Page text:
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The desire for beauty is built into both men and women by our Creator who also loves beauty. Enjoying sunsets and sunrises, observing the emergence of flowers in the spring and bird-watching, convinces us of God’s love for beauty. There are many references to beauty and the adornment of beautiful brides in Scripture. So we know that the pursuit and cultivation of beauty is not in itself an evil thing. But we’ve all experienced the pain of allowing a good thing to become a wrong priority in our lives, so that it becomes deadly destructive. Trying to be “beautiful enough” becomes a powerful, insatiable “beast” that takes control of life.

Every culture across the world has its own expression of beauty. In a world that has increasingly demanded perfection, it’s surprising to find that in Japan, women are paying to have their perfect teeth disarranged. It is said to be more attractive to Japanese men who see it as “endearing.” Since the girl is not perfect, she appears more approachable. This new trend is known as “tooth-crowding” in the U.S.

The ideal waistline is another differing view of beauty. Although the majority of the world apparently considers slimness to be most attractive and healthy, in places like Africa and Brazil, a voluptuous figure is more appealing. In Mauritania, Africa, “big is beautiful;” reflecting wealth and health in a generally poor population. In this culture, parents send their young daughters to camps to gain weight in preparation for marriage. Girls as young as 10 are force-fed thousands of calories a day—far beyond a healthy, normal diet—for the purpose of attaining those voluptuous curves.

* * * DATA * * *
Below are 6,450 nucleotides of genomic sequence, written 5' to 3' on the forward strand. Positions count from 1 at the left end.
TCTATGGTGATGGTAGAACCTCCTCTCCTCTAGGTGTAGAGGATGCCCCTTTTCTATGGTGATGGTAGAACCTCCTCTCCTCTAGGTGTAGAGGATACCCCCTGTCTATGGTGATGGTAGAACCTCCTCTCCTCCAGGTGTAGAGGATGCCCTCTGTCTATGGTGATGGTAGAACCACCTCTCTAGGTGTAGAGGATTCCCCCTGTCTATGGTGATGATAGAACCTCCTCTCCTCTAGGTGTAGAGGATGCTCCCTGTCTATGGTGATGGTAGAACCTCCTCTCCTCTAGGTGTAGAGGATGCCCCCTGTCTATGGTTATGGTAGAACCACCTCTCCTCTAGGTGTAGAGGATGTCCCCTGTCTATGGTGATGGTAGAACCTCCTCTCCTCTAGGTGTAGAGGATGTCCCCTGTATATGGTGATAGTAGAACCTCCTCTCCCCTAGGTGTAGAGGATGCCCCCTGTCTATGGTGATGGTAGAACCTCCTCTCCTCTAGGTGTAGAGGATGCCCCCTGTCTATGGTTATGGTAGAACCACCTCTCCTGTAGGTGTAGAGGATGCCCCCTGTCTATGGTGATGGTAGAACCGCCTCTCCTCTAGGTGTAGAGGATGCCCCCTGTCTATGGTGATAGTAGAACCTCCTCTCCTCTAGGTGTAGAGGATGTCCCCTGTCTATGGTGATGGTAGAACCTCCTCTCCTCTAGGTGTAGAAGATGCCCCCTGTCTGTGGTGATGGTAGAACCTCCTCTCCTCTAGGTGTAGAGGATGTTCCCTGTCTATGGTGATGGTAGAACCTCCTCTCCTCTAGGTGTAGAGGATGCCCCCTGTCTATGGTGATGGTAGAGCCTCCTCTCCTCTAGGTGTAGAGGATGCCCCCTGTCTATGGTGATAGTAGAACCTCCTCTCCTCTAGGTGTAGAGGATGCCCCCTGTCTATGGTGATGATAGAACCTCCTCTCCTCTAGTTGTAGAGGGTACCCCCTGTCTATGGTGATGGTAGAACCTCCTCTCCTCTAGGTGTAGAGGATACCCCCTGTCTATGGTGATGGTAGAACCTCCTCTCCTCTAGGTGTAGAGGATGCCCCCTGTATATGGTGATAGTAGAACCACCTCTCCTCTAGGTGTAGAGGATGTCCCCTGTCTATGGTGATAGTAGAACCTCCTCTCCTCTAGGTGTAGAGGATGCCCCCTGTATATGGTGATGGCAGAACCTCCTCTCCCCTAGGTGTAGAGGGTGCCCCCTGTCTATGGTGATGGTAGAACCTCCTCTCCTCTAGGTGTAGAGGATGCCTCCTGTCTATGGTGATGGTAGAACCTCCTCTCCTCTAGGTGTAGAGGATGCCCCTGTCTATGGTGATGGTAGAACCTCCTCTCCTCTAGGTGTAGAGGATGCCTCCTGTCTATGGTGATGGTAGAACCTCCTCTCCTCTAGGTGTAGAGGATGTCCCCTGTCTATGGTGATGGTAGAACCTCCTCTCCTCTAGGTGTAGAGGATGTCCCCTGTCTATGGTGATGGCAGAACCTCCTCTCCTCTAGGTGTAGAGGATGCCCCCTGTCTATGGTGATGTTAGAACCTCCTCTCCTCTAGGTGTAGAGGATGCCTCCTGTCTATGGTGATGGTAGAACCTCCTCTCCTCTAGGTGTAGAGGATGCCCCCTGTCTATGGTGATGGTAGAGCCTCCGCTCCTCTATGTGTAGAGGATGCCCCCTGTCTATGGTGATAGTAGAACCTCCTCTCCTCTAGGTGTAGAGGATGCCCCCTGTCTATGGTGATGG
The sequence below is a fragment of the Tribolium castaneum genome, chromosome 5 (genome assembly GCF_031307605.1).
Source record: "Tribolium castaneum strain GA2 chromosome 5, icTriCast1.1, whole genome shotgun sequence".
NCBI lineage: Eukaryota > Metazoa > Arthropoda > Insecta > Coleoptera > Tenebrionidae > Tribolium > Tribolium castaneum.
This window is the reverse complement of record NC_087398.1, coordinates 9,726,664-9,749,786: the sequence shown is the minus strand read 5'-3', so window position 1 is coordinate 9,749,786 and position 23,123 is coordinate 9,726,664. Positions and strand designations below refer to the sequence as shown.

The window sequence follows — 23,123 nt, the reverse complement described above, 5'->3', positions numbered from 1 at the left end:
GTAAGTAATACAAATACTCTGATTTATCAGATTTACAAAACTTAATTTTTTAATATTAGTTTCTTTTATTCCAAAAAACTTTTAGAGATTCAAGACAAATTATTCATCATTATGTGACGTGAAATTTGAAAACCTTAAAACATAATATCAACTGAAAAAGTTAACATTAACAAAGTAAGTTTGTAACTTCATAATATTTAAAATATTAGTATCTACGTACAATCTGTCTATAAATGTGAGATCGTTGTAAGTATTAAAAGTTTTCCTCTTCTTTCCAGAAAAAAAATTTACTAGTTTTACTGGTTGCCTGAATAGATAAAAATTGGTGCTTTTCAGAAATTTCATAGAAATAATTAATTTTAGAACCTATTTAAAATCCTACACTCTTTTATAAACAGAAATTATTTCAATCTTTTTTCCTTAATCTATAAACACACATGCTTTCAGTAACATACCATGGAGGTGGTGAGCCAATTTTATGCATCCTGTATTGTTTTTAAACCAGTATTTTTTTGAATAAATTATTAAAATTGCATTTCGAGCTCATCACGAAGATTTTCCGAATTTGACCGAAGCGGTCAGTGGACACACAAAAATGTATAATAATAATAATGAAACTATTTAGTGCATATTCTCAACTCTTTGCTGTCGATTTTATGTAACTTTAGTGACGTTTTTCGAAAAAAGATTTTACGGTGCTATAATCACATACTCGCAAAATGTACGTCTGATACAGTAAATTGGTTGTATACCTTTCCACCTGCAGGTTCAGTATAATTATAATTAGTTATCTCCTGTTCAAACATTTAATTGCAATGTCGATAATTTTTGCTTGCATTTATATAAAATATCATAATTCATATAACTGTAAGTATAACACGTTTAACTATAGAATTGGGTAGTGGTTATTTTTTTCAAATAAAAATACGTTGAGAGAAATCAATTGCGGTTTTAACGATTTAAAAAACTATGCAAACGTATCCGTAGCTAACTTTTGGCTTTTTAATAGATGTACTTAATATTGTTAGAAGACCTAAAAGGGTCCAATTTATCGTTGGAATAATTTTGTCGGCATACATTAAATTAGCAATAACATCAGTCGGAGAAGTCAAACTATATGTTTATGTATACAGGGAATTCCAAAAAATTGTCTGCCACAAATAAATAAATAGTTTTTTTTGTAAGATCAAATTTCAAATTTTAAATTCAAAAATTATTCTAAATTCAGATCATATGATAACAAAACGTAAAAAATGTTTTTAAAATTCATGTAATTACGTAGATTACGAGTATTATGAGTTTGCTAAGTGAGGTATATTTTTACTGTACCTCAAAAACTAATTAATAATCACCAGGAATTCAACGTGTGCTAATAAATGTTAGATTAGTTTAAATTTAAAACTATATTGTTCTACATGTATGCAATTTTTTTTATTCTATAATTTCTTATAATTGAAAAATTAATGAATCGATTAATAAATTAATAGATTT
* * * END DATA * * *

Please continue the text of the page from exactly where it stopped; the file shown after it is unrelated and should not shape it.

The “lip-plate” is considered a sign of beauty in the Mursi tribe of Ethiopia Africa. It is worn daily by women looking for acceptance and desirability. When the women are marriageable age, they begin the lip-plate process by puncturing the lower lip with a wood stick which is expanded a little each day. When the hole is big enough, a plate is inserted that is gradually replaced by larger plates until it has reached its full size. This extremely painful process lasts for months, and teeth sometimes have to be broken to insert the plate. However, with the plate in place, they are seen as the epitome of beauty! The bigger the plate, the more beautiful the woman. These women are also shaved, like the men, because they hate hairiness.

In westernized cultures, an ultra-slender body is viewed as sexy. But because this beauty ideal has been over-exaggerated by the media, pressure has increased for women to have that fragile, “beanpole” look cultivated by fashion models. An epidemic of eating disorders has resulted. To cope with social pressures and overwhelming emotions, many tweens, teens and young adults turn to what they believe they can control—what they do or don’t eat, and how long it remains in their bodies.

Eating disorders like anorexia nervosa and bulimia are growing concerns in families, schools and work places around the country. According to the National Eating Disorder Association, as many as 10 million women and one million men are fighting this life and death battle. Another 25 million people suffer from binge eating disorder. Many others exhibit some symptoms like poor attitudes about body weight and food, even while not meeting full criteria for an eating disorder diagnosis. These are rooted in fear of rejection and failure.

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